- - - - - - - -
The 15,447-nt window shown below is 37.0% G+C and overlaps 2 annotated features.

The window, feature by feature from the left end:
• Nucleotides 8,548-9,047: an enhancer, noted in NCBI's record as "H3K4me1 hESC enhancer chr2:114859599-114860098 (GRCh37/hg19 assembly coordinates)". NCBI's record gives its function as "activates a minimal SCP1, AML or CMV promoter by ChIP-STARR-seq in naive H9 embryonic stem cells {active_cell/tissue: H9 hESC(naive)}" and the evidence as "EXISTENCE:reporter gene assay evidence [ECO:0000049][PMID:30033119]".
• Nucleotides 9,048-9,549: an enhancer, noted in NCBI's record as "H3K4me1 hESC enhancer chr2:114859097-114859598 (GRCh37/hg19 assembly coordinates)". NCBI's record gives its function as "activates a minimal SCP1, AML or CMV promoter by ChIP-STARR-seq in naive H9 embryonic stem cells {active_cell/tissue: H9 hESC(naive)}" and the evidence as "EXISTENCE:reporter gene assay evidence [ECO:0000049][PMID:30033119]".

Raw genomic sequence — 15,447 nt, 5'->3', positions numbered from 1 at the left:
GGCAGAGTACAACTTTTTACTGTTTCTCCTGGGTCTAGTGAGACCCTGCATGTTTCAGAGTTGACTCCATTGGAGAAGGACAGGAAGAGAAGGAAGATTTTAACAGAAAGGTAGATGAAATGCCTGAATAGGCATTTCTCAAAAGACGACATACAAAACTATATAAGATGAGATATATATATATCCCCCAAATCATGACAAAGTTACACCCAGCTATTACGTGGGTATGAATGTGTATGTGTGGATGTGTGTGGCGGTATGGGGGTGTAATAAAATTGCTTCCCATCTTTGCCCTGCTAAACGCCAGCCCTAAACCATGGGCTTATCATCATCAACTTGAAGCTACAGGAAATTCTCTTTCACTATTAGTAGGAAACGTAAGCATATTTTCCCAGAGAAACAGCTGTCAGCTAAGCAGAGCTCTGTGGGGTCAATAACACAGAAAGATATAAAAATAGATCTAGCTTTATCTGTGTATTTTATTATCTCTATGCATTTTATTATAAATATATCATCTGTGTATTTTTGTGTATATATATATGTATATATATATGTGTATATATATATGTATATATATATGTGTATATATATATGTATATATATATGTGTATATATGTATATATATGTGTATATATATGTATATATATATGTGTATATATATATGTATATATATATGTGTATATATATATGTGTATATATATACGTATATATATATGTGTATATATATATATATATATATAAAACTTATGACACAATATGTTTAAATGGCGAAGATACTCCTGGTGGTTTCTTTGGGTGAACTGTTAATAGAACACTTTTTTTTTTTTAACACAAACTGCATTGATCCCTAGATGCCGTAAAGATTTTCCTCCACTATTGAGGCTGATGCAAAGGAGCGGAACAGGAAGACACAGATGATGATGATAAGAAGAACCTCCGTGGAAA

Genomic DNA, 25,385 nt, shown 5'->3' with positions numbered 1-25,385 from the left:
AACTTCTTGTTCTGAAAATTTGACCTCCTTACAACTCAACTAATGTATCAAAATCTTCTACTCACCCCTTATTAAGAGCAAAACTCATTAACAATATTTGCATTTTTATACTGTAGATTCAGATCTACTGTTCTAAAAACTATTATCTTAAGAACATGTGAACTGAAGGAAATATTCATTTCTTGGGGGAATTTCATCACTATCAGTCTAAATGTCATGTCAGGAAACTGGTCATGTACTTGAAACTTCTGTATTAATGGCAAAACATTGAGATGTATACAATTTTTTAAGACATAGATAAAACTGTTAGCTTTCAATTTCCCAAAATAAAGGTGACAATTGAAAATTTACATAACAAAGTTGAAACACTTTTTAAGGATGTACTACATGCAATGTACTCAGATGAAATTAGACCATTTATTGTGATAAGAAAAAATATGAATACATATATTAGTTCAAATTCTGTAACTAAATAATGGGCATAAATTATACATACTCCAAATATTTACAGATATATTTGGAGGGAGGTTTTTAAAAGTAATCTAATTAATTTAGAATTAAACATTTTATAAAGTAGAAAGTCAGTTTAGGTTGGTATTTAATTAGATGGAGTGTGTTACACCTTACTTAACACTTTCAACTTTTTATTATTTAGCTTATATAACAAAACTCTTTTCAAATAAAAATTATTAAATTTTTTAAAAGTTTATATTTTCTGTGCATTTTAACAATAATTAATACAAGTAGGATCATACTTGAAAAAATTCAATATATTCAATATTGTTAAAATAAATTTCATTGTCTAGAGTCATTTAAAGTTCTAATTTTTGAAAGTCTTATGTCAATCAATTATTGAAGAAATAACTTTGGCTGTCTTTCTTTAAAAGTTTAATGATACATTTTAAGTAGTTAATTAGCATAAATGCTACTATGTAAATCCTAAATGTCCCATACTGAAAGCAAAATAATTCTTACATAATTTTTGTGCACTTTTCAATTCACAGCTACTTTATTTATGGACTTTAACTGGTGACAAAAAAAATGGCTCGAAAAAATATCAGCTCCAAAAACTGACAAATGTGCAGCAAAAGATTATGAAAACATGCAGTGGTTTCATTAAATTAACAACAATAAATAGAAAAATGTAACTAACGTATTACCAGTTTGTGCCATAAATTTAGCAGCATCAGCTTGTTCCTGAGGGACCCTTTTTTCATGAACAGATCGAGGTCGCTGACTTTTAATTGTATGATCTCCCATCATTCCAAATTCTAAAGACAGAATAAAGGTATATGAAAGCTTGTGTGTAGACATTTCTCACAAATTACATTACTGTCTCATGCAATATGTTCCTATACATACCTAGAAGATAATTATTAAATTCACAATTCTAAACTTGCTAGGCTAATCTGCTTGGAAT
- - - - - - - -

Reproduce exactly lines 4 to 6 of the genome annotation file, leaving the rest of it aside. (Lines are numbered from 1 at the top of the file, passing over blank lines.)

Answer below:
• Nucleotides 9,048-9,549: an enhancer, noted in NCBI's record as "H3K4me1 hESC enhancer chr2:114859097-114859598 (GRCh37/hg19 assembly coordinates)". NCBI's record gives its function as "activates a minimal SCP1, AML or CMV promoter by ChIP-STARR-seq in naive H9 embryonic stem cells {active_cell/tissue: H9 hESC(naive)}" and the evidence as "EXISTENCE:reporter gene assay evidence [ECO:0000049][PMID:30033119]".

Raw genomic sequence — 15,447 nt, 5'->3', positions numbered from 1 at the left:
GGCAGAGTACAACTTTTTACTGTTTCTCCTGGGTCTAGTGAGACCCTGCATGTTTCAGAGTTGACTCCATTGGAGAAGGACAGGAAGAGAAGGAAGATTTTAACAGAAAGGTAGATGAAATGCCTGAATAGGCATTTCTCAAAAGACGACATACAAAACTATATAAGATGAGATATATATATATCCCCCAAATCATGACAAAGTTACACCCAGCTATTACGTGGGTATGAATGTGTATGTGTGGATGTGTGTGGCGGTATGGGGGTGTAATAAAATTGCTTCCCATCTTTGCCCTGCTAAACGCCAGCCCTAAACCATGGGCTTATCATCATCAACTTGAAGCTACAGGAAATTCTCTTTCACTATTAGTAGGAAACGTAAGCATATTTTCCCAGAGAAACAGCTGTCAGCTAAGCAGAGCTCTGTGGGGTCAATAACACAGAAAGATATAAAAATAGATCTAGCTTTATCTGTGTATTTTATTATCTCTATGCATTTTATTATAAATATATCATCTGTGTATTTTTGTGTATATATATATGTATATATATATGTGTATATATATATGTATATATATATGTGTATATATATATGTATATATATATGTGTATATATGTATATATATGTGTATATATATGTATATATATATGTGTATATATATATGTATATATATATGTGTATATATATATGTGTATATATATACGTATATATATATGTGTATATATATATATATATATATAAAACTTATGACACAATATGTTTAAATGGCGAAGATACTCCTGGTGGTTTCTTTGGGTGAACTGTTAATAGAACACTTTTTTTTTTTTAACACAAACTGCATTGATCCCTAGATGCCGTAAAGATTTTCCTCCACTATTGAGGCTGATGCAAAGGAGCGGAACAGGAAGACACAGATGATGATGATAAGAAGAACCTCCGTGGAAA